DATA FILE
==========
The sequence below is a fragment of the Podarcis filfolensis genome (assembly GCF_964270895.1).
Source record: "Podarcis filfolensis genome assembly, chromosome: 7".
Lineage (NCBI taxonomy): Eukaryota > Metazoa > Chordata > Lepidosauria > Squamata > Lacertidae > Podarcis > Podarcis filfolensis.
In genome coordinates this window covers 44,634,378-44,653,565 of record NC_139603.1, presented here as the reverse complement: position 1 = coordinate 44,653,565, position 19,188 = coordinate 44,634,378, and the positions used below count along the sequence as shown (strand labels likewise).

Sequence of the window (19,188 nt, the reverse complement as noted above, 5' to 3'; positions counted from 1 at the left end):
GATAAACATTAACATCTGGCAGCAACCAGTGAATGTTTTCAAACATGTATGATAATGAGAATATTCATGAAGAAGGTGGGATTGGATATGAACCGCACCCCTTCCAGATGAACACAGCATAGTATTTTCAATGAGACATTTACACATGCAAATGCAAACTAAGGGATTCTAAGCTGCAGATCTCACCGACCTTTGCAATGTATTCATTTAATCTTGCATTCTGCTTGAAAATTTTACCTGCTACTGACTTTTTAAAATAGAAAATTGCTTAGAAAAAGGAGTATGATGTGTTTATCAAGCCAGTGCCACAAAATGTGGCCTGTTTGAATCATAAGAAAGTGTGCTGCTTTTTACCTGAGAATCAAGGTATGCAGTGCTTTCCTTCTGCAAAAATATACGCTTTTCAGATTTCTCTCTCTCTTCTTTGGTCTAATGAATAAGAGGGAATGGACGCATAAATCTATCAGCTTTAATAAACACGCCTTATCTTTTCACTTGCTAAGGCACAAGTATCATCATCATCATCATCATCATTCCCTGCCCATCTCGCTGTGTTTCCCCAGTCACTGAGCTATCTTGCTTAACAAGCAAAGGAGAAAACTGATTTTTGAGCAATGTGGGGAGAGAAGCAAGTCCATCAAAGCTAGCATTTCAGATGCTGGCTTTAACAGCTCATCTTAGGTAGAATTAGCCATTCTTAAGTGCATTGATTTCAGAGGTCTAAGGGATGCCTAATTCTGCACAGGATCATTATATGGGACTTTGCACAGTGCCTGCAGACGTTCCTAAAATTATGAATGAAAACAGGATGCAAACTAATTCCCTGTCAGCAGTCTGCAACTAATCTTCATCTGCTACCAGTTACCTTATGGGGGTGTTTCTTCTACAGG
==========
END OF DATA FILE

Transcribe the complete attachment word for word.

The sequence below is a fragment of the Podarcis filfolensis genome (assembly GCF_964270895.1).
Source record: "Podarcis filfolensis genome assembly, chromosome: 7".
Lineage (NCBI taxonomy): Eukaryota > Metazoa > Chordata > Lepidosauria > Squamata > Lacertidae > Podarcis > Podarcis filfolensis.
In genome coordinates this window covers 44,634,378-44,653,565 of record NC_139603.1, presented here as the reverse complement: position 1 = coordinate 44,653,565, position 19,188 = coordinate 44,634,378, and the positions used below count along the sequence as shown (strand labels likewise).

Sequence of the window (19,188 nt, the reverse complement as noted above, 5' to 3'; positions counted from 1 at the left end):
GATAAACATTAACATCTGGCAGCAACCAGTGAATGTTTTCAAACATGTATGATAATGAGAATATTCATGAAGAAGGTGGGATTGGATATGAACCGCACCCCTTCCAGATGAACACAGCATAGTATTTTCAATGAGACATTTACACATGCAAATGCAAACTAAGGGATTCTAAGCTGCAGATCTCACCGACCTTTGCAATGTATTCATTTAATCTTGCATTCTGCTTGAAAATTTTACCTGCTACTGACTTTTTAAAATAGAAAATTGCTTAGAAAAAGGAGTATGATGTGTTTATCAAGCCAGTGCCACAAAATGTGGCCTGTTTGAATCATAAGAAAGTGTGCTGCTTTTTACCTGAGAATCAAGGTATGCAGTGCTTTCCTTCTGCAAAAATATACGCTTTTCAGATTTCTCTCTCTCTTCTTTGGTCTAATGAATAAGAGGGAATGGACGCATAAATCTATCAGCTTTAATAAACACGCCTTATCTTTTCACTTGCTAAGGCACAAGTATCATCATCATCATCATCATCATTCCCTGCCCATCTCGCTGTGTTTCCCCAGTCACTGAGCTATCTTGCTTAACAAGCAAAGGAGAAAACTGATTTTTGAGCAATGTGGGGAGAGAAGCAAGTCCATCAAAGCTAGCATTTCAGATGCTGGCTTTAACAGCTCATCTTAGGTAGAATTAGCCATTCTTAAGTGCATTGATTTCAGAGGTCTAAGGGATGCCTAATTCTGCACAGGATCATTATATGGGACTTTGCACAGTGCCTGCAGACGTTCCTAAAATTATGAATGAAAACAGGATGCAAACTAATTCCCTGTCAGCAGTCTGCAACTAATCTTCATCTGCTACCAGTTACCTTATGGGGGTGTTTCTTCTACAGG